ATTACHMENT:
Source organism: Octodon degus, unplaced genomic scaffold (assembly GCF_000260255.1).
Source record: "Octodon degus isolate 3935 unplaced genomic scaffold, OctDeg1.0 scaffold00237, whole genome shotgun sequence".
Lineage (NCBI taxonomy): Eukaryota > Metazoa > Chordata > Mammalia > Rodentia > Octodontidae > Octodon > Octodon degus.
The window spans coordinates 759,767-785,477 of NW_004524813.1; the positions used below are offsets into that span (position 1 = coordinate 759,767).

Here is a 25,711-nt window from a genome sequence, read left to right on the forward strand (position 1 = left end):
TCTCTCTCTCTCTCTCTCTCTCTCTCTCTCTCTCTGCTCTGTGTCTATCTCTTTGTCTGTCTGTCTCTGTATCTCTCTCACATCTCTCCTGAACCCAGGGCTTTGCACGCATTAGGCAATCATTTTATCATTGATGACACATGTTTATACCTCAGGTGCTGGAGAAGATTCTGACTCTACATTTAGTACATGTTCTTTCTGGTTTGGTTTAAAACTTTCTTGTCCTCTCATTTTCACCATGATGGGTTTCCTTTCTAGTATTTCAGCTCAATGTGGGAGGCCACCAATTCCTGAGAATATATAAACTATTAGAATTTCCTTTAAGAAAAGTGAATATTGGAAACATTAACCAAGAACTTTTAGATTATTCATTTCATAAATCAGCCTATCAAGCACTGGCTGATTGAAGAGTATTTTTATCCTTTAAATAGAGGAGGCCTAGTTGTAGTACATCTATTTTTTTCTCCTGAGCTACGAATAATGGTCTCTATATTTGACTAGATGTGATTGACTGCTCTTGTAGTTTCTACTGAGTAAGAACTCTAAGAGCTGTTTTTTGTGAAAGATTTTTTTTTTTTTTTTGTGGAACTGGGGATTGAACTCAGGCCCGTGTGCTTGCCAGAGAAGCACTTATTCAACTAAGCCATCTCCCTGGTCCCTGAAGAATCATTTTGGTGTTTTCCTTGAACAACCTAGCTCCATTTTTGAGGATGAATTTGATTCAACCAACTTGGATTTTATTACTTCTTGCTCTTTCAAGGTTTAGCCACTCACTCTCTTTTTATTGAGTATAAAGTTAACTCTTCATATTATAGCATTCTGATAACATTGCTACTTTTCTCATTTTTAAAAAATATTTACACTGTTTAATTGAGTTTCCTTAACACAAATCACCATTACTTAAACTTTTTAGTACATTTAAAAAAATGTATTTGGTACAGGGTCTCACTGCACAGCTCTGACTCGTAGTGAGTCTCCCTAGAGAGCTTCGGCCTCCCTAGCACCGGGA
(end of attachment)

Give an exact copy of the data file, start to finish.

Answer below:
Source organism: Octodon degus, unplaced genomic scaffold (assembly GCF_000260255.1).
Source record: "Octodon degus isolate 3935 unplaced genomic scaffold, OctDeg1.0 scaffold00237, whole genome shotgun sequence".
Lineage (NCBI taxonomy): Eukaryota > Metazoa > Chordata > Mammalia > Rodentia > Octodontidae > Octodon > Octodon degus.
The window spans coordinates 759,767-785,477 of NW_004524813.1; the positions used below are offsets into that span (position 1 = coordinate 759,767).

Here is a 25,711-nt window from a genome sequence, read left to right on the forward strand (position 1 = left end):
TCTCTCTCTCTCTCTCTCTCTCTCTCTCTCTCTCTGCTCTGTGTCTATCTCTTTGTCTGTCTGTCTCTGTATCTCTCTCACATCTCTCCTGAACCCAGGGCTTTGCACGCATTAGGCAATCATTTTATCATTGATGACACATGTTTATACCTCAGGTGCTGGAGAAGATTCTGACTCTACATTTAGTACATGTTCTTTCTGGTTTGGTTTAAAACTTTCTTGTCCTCTCATTTTCACCATGATGGGTTTCCTTTCTAGTATTTCAGCTCAATGTGGGAGGCCACCAATTCCTGAGAATATATAAACTATTAGAATTTCCTTTAAGAAAAGTGAATATTGGAAACATTAACCAAGAACTTTTAGATTATTCATTTCATAAATCAGCCTATCAAGCACTGGCTGATTGAAGAGTATTTTTATCCTTTAAATAGAGGAGGCCTAGTTGTAGTACATCTATTTTTTTCTCCTGAGCTACGAATAATGGTCTCTATATTTGACTAGATGTGATTGACTGCTCTTGTAGTTTCTACTGAGTAAGAACTCTAAGAGCTGTTTTTTGTGAAAGATTTTTTTTTTTTTTTTGTGGAACTGGGGATTGAACTCAGGCCCGTGTGCTTGCCAGAGAAGCACTTATTCAACTAAGCCATCTCCCTGGTCCCTGAAGAATCATTTTGGTGTTTTCCTTGAACAACCTAGCTCCATTTTTGAGGATGAATTTGATTCAACCAACTTGGATTTTATTACTTCTTGCTCTTTCAAGGTTTAGCCACTCACTCTCTTTTTATTGAGTATAAAGTTAACTCTTCATATTATAGCATTCTGATAACATTGCTACTTTTCTCATTTTTAAAAAATATTTACACTGTTTAATTGAGTTTCCTTAACACAAATCACCATTACTTAAACTTTTTAGTACATTTAAAAAAATGTATTTGGTACAGGGTCTCACTGCACAGCTCTGACTCGTAGTGAGTCTCCCTAGAGAGCTTCGGCCTCCCTAGCACCGGGA